This was expected even though that policy has been played before in the media. The County, Oakley, and Brentwood Government need to step up and fix what they broke. Our Fire Service. Brentwood last night threw away a 5 million dollar savings due to politics yet our Fire Service continues to suffer while they waste money. A real eye opener on what these politicians do behind the scenes with your taxes. Remember that a the ballot box.
However, the chief refuses to consider supporting an initiative which will bring him over 4.5 million dollars the first year and continue to increase to 9 million dollars over time……….with no new taxes. For more information about this initiative, please go to:
Would refer you to the 9212 report recap for the Chiefs response. Its DOA because its not a good plan as it does not provide “guaranteed” or “dedicated” funding.
ECT makes a good point. There are several fix’s available where some are not as defined guaranteed consistent funding amounts. The re-appropriations of taxes are possible. However, the ability to achieve that goal is unrealistic as no other municipal entity especially collectively would agree reduced funding resulting in a standstill of the solution. Parcel tax would guarantee a consistent revenue fund. However, the public is overtaxed already and will be a huge hurdle to pass. Remember it has failed three times already offered in different ways. This is why the creators of the problem should provide the solution to the problem with no burden to the taxpayer whom pays the same as every other person in this state. The only other solution is to make benefit assessments on all new development mandatory. This truly is a complicated problem that surely affects all lives in the district. We are fortunate to have the leadership and crew we have in ECCFPD.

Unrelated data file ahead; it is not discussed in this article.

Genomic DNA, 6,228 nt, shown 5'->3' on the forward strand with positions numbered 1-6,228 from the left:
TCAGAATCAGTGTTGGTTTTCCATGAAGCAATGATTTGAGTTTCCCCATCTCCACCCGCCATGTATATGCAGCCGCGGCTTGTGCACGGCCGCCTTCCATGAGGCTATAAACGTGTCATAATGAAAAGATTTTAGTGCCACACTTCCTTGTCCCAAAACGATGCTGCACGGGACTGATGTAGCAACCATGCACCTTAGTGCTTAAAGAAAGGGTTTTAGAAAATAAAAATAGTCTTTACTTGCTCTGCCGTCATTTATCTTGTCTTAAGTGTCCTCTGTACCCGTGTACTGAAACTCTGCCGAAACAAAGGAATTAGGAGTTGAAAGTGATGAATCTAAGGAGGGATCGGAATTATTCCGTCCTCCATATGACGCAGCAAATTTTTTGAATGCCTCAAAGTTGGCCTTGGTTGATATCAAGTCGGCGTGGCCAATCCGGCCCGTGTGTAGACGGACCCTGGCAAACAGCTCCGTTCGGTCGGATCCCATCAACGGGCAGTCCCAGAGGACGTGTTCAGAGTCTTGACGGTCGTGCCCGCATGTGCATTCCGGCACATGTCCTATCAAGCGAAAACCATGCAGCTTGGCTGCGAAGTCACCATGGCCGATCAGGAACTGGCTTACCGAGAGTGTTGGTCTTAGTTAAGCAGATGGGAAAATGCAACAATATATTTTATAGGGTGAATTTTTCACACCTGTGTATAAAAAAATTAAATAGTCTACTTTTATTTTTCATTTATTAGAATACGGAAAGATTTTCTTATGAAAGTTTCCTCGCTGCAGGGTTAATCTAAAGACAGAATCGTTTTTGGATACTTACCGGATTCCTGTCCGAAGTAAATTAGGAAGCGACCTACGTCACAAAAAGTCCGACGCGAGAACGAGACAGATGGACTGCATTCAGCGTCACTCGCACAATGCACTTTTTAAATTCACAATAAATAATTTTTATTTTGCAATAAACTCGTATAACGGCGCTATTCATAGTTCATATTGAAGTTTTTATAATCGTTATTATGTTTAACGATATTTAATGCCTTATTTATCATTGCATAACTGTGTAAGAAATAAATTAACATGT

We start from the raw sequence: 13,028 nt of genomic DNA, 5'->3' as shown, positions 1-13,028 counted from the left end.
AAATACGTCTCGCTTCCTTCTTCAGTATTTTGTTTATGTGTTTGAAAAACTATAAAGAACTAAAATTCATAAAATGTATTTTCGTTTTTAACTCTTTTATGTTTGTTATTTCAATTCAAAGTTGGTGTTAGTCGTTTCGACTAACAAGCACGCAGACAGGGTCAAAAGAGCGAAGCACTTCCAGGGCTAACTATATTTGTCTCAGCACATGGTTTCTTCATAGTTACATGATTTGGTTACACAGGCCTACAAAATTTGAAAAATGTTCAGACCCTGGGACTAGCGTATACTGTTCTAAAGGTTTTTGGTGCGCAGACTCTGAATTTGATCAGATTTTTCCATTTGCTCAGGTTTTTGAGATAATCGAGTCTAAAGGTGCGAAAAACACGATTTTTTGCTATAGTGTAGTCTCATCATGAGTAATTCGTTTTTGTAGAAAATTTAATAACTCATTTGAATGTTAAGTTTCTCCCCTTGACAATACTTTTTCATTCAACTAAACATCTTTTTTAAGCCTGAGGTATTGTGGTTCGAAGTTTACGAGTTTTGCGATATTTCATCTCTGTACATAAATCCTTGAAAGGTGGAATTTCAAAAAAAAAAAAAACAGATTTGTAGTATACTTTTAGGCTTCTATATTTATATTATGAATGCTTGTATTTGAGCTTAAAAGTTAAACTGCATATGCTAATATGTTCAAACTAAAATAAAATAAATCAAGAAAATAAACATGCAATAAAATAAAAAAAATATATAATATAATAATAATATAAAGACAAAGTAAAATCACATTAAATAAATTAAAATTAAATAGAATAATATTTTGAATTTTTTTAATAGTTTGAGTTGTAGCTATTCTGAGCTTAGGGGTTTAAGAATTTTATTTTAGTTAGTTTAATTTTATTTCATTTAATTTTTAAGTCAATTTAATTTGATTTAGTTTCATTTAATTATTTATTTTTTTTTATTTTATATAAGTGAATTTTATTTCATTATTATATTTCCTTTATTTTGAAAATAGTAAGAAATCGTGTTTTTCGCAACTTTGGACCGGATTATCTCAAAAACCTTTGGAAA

ECCFPD Board Comments 6-10-202Bryan Scott
Thank you President Oftedal, and members of the Board.
The goal of my speaking tonight is to make Brentwood and East County a safer place to live. The hundreds of people who have participated in the efforts to increase funding for public safety simply want to make East County as safe as the rest of the county.
We know that today this is not the case. You know the situation. You’ve read the LAFCO reports, the Grand Jury reports, the Inter-governmental Task Force report, and maybe even the CityGate reports. You know the situation, and you know that without additional funding this dangerous public safety emergency will not change.
We, the People, have brought forward a solution to this situation. Private citizens have written a voter Initiative to serve as a funding mechanism, and have put together a draft EMS Department Program to bring about change and make Brentwood, and East County, a safer place to live, work and play.
Other methods haven’t worked. So this this problem has gotten worse and worse. Individual government agencies have refused to collaborate to address this funding problem. State and local elected representatives have refused to take meaningful action. And as you know, three new-tax measures have failed at the ballot box.
And so public safety in Brentwood, and East County, continues to deteriorate with each passing month.
The voter initiative the citizens have created is part of a regional plan to increase public safety services funding in East County by nine million dollars. It is a first step to make East County a safer place to live. It is not the last step.
The Brentwood Emergency Response for All Initiative was filed with the City of Brentwood in January. Signature gathering began in earnest in February. And in March, the global Covid-19 Pandemic struck, effectively shutting the work down.
The Brentwood Emergency Response for All Initiative is a policy-setting measure. When passed by the voters of Brentwood, it will set a spending practice for the City of Brentwood that prioritizes public safety service above other municipal activities. When coupled with the EMS Department program, or some other designated services program, it will begin to make Brentwood a safer place to live.